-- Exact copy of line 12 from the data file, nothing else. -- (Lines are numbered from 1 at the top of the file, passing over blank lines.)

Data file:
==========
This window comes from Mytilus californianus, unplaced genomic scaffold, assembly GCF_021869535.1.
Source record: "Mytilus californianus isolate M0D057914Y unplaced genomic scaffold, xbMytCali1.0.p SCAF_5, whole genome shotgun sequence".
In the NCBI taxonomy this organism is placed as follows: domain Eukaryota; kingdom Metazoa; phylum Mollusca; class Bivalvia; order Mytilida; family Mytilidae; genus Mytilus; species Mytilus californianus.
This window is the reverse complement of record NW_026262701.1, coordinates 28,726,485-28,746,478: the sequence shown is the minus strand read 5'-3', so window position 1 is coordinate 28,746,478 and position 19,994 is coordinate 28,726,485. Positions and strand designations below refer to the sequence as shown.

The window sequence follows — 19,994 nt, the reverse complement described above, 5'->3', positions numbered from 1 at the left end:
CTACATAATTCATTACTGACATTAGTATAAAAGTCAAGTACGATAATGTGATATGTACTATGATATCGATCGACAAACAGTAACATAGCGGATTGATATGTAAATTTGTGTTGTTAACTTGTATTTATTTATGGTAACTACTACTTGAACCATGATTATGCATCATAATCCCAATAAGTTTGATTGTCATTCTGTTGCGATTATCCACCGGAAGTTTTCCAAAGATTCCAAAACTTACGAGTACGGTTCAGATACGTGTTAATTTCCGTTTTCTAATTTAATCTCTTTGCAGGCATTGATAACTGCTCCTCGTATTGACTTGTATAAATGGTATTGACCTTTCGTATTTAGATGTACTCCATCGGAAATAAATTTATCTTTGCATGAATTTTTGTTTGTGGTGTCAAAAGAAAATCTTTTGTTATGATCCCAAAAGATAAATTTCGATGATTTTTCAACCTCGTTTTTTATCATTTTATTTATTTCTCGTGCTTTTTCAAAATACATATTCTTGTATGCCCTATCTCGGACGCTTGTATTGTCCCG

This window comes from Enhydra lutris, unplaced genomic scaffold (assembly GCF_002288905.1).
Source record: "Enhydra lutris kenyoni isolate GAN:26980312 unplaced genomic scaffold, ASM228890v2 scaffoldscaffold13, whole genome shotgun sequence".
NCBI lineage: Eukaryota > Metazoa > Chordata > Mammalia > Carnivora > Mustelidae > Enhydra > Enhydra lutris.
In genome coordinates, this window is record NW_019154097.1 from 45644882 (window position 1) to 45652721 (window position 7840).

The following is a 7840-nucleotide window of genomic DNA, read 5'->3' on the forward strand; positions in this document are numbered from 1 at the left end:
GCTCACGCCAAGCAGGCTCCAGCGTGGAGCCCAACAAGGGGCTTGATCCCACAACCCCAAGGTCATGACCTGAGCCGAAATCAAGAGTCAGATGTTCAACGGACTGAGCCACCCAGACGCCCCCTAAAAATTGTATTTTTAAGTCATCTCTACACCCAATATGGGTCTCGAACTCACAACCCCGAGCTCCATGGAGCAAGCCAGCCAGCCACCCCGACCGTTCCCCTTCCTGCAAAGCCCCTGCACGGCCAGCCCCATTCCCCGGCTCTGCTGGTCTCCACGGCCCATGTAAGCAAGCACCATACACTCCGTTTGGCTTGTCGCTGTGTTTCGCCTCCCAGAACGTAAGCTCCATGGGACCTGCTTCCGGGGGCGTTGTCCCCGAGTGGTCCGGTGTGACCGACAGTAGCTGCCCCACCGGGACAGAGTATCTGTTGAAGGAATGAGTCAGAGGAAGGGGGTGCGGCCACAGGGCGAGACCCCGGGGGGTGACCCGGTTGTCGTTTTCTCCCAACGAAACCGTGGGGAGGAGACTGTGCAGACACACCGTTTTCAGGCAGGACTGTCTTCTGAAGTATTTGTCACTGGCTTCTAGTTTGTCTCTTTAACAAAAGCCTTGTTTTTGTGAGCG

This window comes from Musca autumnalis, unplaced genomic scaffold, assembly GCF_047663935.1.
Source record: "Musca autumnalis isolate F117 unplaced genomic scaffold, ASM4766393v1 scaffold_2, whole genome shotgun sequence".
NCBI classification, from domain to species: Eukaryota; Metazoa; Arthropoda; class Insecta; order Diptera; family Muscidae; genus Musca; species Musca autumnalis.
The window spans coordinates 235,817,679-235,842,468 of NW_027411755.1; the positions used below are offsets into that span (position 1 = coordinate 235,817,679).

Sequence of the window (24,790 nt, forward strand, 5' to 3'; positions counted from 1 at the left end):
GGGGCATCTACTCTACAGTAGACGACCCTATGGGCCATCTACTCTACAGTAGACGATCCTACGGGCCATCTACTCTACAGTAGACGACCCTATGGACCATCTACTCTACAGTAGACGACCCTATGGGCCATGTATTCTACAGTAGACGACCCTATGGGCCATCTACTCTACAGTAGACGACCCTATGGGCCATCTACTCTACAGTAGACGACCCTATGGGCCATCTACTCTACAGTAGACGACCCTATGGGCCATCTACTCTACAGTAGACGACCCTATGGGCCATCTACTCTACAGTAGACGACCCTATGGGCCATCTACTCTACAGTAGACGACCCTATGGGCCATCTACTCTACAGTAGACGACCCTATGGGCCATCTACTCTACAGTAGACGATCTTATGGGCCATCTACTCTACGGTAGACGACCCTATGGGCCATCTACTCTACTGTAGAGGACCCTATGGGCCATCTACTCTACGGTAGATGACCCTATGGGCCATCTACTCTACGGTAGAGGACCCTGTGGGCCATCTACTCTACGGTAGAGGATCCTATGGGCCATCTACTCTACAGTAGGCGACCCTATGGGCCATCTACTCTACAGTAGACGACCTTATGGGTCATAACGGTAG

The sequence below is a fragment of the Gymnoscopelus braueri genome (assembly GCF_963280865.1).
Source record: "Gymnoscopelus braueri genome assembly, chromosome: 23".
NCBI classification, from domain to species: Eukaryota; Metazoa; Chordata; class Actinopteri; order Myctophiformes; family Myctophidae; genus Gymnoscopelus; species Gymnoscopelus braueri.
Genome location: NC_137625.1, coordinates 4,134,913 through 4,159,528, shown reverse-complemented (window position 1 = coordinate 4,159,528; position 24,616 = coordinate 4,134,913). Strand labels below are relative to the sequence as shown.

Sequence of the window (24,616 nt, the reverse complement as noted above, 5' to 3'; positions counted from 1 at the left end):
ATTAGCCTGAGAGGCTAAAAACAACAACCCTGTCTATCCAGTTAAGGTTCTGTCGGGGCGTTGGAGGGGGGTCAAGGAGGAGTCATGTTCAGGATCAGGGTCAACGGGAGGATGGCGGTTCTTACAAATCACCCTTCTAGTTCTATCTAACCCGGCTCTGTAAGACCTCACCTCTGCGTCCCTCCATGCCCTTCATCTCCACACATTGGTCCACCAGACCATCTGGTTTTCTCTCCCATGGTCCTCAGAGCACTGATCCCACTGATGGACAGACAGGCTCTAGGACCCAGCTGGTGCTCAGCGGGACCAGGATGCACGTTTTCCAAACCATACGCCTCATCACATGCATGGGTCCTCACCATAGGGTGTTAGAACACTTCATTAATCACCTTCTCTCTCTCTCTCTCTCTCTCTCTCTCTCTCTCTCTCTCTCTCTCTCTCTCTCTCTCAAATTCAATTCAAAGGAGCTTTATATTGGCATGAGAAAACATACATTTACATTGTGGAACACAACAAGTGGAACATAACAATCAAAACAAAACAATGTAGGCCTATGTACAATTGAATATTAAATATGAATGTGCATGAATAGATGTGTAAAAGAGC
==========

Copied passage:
GCTCACGCCAAGCAGGCTCCAGCGTGGAGCCCAACAAGGGGCTTGATCCCACAACCCCAAGGTCATGACCTGAGCCGAAATCAAGAGTCAGATGTTCAACGGACTGAGCCACCCAGACGCCCCCTAAAAATTGTATTTTTAAGTCATCTCTACACCCAATATGGGTCTCGAACTCACAACCCCGAGCTCCATGGAGCAAGCCAGCCAGCCACCCCGACCGTTCCCCTTCCTGCAAAGCCCCTGCACGGCCAGCCCCATTCCCCGGCTCTGCTGGTCTCCACGGCCCATGTAAGCAAGCACCATACACTCCGTTTGGCTTGTCGCTGTGTTTCGCCTCCCAGAACGTAAGCTCCATGGGACCTGCTTCCGGGGGCGTTGTCCCCGAGTGGTCCGGTGTGACCGACAGTAGCTGCCCCACCGGGACAGAGTATCTGTTGAAGGAATGAGTCAGAGGAAGGGGGTGCGGCCACAGGGCGAGACCCCGGGGGGTGACCCGGTTGTCGTTTTCTCCCAACGAAACCGTGGGGAGGAGACTGTGCAGACACACCGTTTTCAGGCAGGACTGTCTTCTGAAGTATTTGTCACTGGCTTCTAGTTTGTCTCTTTAACAAAAGCCTTGTTTTTGTGAGCG